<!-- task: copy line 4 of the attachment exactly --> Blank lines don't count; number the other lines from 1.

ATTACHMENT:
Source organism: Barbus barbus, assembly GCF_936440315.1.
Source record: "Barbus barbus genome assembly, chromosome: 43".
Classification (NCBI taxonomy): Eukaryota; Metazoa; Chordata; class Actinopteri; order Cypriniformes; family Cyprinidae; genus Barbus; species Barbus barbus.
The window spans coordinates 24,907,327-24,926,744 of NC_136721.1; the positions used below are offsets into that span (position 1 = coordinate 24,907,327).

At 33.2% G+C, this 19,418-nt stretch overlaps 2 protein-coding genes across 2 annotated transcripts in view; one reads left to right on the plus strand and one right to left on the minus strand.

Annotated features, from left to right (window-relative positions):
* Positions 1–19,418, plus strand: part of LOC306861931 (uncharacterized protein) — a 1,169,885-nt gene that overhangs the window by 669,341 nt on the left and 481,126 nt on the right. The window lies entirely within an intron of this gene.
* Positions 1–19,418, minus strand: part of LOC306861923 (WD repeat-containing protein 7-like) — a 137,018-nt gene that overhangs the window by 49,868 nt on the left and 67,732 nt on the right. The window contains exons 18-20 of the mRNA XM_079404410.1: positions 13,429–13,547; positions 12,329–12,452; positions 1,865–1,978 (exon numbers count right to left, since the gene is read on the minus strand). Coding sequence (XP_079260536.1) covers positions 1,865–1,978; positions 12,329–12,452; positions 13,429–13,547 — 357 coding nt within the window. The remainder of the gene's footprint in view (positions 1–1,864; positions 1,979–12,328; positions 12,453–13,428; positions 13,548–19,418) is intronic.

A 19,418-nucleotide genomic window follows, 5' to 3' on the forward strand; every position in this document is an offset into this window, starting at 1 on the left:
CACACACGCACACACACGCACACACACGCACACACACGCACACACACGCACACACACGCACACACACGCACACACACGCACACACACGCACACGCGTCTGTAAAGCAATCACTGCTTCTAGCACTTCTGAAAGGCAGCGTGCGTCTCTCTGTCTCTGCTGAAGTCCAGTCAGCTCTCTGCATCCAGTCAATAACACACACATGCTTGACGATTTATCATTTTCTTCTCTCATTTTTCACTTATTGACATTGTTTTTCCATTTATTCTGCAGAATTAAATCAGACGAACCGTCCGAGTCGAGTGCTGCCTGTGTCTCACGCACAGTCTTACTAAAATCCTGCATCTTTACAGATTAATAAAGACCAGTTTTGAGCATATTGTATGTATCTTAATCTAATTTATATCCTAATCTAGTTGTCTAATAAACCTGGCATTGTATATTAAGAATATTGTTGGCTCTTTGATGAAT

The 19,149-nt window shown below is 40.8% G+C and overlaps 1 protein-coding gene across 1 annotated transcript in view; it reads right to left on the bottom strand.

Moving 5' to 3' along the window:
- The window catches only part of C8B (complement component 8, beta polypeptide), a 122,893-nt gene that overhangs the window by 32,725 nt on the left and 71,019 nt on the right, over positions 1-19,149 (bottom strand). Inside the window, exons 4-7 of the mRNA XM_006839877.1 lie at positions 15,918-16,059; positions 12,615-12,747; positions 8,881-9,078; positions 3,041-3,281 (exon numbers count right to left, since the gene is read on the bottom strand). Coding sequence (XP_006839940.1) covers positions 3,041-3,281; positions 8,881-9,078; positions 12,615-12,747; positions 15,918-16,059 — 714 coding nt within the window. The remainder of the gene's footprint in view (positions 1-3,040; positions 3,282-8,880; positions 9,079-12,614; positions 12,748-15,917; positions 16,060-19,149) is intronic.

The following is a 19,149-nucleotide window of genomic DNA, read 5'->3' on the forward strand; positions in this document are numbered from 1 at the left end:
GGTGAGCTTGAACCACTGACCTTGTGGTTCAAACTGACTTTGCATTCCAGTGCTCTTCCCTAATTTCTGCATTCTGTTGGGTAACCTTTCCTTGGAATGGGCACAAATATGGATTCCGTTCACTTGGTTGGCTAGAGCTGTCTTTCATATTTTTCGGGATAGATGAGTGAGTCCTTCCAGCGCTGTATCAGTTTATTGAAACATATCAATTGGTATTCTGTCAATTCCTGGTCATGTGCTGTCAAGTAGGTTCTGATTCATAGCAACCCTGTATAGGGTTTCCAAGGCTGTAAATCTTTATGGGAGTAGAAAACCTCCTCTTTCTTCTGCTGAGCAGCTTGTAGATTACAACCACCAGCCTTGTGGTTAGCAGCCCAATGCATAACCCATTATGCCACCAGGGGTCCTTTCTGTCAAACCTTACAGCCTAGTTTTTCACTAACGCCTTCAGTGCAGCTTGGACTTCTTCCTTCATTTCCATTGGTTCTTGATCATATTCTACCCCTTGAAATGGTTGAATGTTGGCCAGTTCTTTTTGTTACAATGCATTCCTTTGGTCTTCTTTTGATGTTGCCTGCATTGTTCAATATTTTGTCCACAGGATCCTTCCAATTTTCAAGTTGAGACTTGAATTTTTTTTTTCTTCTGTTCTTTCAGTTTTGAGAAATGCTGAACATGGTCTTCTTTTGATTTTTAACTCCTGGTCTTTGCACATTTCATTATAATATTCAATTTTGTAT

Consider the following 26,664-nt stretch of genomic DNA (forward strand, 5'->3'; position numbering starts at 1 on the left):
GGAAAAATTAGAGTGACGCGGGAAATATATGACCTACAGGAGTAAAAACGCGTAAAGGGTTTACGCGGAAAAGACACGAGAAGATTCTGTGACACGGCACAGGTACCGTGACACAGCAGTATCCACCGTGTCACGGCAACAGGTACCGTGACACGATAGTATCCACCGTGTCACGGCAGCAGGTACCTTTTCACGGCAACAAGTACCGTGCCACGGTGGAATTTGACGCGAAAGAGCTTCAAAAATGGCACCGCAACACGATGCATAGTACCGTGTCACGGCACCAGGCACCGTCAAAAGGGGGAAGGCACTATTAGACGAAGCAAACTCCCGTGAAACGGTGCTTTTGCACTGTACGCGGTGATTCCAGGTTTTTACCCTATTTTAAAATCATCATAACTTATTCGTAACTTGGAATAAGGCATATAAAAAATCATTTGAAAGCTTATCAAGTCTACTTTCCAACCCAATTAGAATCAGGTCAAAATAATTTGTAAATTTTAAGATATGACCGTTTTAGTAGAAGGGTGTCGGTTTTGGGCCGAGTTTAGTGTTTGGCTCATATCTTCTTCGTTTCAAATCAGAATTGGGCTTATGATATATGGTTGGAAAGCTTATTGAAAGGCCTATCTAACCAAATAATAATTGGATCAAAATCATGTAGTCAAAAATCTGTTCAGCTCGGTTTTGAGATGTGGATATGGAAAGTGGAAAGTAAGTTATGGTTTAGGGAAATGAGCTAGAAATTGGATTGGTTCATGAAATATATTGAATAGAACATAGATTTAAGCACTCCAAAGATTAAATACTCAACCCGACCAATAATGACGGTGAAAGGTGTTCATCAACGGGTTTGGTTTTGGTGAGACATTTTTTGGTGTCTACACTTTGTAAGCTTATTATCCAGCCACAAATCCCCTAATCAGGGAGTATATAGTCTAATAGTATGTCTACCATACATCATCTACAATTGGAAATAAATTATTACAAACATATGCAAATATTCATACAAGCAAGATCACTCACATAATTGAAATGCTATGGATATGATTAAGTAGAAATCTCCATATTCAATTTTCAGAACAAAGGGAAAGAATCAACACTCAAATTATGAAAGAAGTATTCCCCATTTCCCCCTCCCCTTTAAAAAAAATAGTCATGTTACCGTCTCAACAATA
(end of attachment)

The window spans coordinates 24,907,327-24,926,744 of NC_136721.1; the positions used below are offsets into that span (position 1 = coordinate 24,907,327).